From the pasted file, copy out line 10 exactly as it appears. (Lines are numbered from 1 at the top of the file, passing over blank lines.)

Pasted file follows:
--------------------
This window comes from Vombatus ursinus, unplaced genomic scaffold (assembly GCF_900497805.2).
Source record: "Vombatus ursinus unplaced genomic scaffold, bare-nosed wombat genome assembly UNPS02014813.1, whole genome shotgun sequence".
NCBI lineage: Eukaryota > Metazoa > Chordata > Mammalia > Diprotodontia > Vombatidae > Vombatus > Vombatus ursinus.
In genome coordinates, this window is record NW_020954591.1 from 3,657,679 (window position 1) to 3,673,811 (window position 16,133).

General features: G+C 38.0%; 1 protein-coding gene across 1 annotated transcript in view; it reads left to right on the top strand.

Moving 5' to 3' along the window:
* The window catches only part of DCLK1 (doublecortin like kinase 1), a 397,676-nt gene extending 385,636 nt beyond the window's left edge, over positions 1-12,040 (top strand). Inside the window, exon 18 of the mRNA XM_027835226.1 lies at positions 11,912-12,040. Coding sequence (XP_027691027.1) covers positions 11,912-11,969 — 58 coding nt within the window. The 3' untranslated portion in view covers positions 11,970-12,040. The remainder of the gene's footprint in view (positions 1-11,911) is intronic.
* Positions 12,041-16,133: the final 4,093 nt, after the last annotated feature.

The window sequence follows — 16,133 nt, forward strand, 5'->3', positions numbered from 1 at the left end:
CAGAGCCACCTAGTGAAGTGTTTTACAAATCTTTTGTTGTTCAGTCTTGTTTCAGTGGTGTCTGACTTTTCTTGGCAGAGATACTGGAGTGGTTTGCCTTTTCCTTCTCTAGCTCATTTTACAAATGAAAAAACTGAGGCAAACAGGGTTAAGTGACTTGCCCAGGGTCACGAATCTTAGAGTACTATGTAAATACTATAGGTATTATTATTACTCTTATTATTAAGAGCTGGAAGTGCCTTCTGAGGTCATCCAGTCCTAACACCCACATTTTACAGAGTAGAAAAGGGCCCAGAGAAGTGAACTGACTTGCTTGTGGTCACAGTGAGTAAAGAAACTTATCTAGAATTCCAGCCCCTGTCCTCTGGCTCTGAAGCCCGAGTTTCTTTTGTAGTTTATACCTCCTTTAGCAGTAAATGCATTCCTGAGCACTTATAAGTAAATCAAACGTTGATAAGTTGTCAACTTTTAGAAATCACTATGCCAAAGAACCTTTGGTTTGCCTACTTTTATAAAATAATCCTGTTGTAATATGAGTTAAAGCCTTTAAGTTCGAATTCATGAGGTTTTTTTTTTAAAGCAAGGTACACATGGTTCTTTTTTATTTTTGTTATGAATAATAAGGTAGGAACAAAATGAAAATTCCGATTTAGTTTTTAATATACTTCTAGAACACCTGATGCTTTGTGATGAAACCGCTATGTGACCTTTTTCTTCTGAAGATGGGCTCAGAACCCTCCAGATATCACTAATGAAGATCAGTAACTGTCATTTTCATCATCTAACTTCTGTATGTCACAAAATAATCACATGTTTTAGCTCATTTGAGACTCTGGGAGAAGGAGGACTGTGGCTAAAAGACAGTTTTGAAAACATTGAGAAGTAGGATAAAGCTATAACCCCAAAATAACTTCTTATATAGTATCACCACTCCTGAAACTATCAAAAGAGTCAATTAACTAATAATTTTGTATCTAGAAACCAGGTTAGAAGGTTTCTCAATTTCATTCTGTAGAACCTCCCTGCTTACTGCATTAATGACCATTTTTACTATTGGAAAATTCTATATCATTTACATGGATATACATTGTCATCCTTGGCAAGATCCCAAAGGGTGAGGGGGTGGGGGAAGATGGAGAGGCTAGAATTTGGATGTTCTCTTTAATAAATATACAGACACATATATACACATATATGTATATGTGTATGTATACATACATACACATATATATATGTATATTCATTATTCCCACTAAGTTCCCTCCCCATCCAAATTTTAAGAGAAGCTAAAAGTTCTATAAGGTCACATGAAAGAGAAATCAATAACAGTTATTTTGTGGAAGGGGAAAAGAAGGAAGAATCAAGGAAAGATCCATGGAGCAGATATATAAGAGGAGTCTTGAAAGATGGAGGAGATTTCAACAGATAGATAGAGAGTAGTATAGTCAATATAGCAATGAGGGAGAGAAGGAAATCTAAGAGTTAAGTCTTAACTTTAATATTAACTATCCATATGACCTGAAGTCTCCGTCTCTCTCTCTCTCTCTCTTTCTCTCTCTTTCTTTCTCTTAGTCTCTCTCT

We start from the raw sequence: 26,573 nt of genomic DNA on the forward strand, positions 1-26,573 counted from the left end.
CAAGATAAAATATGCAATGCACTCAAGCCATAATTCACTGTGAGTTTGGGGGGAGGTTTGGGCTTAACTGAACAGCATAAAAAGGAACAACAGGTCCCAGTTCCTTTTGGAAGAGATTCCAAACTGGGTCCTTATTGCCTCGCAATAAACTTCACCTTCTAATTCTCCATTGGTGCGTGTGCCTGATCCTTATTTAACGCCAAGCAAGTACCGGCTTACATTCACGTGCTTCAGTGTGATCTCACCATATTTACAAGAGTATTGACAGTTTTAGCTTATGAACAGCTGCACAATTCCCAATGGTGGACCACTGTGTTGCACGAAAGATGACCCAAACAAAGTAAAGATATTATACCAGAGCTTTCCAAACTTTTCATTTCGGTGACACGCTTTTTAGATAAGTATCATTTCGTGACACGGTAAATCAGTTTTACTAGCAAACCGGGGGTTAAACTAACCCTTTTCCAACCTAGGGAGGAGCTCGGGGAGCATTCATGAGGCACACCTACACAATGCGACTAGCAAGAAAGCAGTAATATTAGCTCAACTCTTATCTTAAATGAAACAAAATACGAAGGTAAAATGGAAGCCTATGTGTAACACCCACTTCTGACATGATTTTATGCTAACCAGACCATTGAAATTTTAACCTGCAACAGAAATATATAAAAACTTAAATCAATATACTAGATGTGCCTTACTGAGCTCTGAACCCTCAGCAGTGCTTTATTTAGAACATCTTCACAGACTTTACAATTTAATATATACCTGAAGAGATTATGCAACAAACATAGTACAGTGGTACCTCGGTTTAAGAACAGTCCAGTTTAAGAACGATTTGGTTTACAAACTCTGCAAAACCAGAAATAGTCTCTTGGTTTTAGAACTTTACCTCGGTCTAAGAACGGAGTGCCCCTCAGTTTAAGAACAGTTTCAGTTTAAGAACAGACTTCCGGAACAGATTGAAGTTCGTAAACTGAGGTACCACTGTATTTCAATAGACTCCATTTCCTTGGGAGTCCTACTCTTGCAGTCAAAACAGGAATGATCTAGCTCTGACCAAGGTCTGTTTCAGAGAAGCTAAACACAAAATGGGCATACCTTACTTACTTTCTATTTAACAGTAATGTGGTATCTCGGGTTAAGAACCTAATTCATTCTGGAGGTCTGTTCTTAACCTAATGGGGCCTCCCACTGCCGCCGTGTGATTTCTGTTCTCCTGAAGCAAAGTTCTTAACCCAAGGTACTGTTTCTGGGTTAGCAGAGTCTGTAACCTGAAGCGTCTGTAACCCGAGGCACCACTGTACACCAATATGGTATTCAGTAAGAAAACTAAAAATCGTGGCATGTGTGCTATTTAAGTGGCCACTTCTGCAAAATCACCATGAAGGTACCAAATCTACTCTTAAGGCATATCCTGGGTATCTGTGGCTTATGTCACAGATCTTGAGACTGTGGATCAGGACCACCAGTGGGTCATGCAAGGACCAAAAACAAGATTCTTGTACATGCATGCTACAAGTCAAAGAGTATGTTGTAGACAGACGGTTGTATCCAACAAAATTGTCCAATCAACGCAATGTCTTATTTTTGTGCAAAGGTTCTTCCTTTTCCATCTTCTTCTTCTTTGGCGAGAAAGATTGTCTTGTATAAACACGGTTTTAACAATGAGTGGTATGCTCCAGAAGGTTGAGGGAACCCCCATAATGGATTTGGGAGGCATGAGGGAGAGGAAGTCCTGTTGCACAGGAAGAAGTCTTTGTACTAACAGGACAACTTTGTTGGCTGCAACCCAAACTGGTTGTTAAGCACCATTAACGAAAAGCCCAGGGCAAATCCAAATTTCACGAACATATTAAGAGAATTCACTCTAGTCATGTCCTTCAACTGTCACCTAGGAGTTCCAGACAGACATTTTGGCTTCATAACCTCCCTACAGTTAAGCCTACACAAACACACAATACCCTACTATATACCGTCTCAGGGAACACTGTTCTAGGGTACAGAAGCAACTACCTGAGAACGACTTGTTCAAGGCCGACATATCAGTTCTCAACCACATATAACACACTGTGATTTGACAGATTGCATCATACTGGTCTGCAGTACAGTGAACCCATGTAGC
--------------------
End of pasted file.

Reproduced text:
CAGAGCCACCTAGTGAAGTGTTTTACAAATCTTTTGTTGTTCAGTCTTGTTTCAGTGGTGTCTGACTTTTCTTGGCAGAGATACTGGAGTGGTTTGCCTTTTCCTTCTCTAGCTCATTTTACAAATGAAAAAACTGAGGCAAACAGGGTTAAGTGACTTGCCCAGGGTCACGAATCTTAGAGTACTATGTAAATACTATAGGTATTATTATTACTCTTATTATTAAGAGCTGGAAGTGCCTTCTGAGGTCATCCAGTCCTAACACCCACATTTTACAGAGTAGAAAAGGGCCCAGAGAAGTGAACTGACTTGCTTGTGGTCACAGTGAGTAAAGAAACTTATCTAGAATTCCAGCCCCTGTCCTCTGGCTCTGAAGCCCGAGTTTCTTTTGTAGTTTATACCTCCTTTAGCAGTAAATGCATTCCTGAGCACTTATAAGTAAATCAAACGTTGATAAGTTGTCAACTTTTAGAAATCACTATGCCAAAGAACCTTTGGTTTGCCTACTTTTATAAAATAATCCTGTTGTAATATGAGTTAAAGCCTTTAAGTTCGAATTCATGAGGTTTTTTTTTTAAAGCAAGGTACACATGGTTCTTTTTTATTTTTGTTATGAATAATAAGGTAGGAACAAAATGAAAATTCCGATTTAGTTTTTAATATACTTCTAGAACACCTGATGCTTTGTGATGAAACCGCTATGTGACCTTTTTCTTCTGAAGATGGGCTCAGAACCCTCCAGATATCACTAATGAAGATCAGTAACTGTCATTTTCATCATCTAACTTCTGTATGTCACAAAATAATCACATGTTTTAGCTCATTTGAGACTCTGGGAGAAGGAGGACTGTGGCTAAAAGACAGTTTTGAAAACATTGAGAAGTAGGATAAAGCTATAACCCCAAAATAACTTCTTATATAGTATCACCACTCCTGAAACTATCAAAAGAGTCAATTAACTAATAATTTTGTATCTAGAAACCAGGTTAGAAGGTTTCTCAATTTCATTCTGTAGAACCTCCCTGCTTACTGCATTAATGACCATTTTTACTATTGGAAAATTCTATATCATTTACATGGATATACATTGTCATCCTTGGCAAGATCCCAAAGGGTGAGGGGGTGGGGGAAGATGGAGAGGCTAGAATTTGGATGTTCTCTTTAATAAATATACAGACACATATATACACATATATGTATATGTGTATGTATACATACATACACATATATATATGTATATTCATTATTCCCACTAAGTTCCCTCCCCATCCAAATTTTAAGAGAAGCTAAAAGTTCTATAAGGTCACATGAAAGAGAAATCAATAACAGTTATTTTGTGGAAGGGGAAAAGAAGGAAGAATCAAGGAAAGATCCATGGAGCAGATATATAAGAGGAGTCTTGAAAGATGGAGGAGATTTCAACAGATAGATAGAGAGTAGTATAGTCAATATAGCAATGAGGGAGAGAAGGAAATCTAAGAGTTAAGTCTTAACTTTAATATTAACTATCCATATGACCTGAAGTCTCCGTCTCTCTCTCTCTCTCTCTTTCTCTCTCTTTCTTTCTCTTAGTCTCTCTCT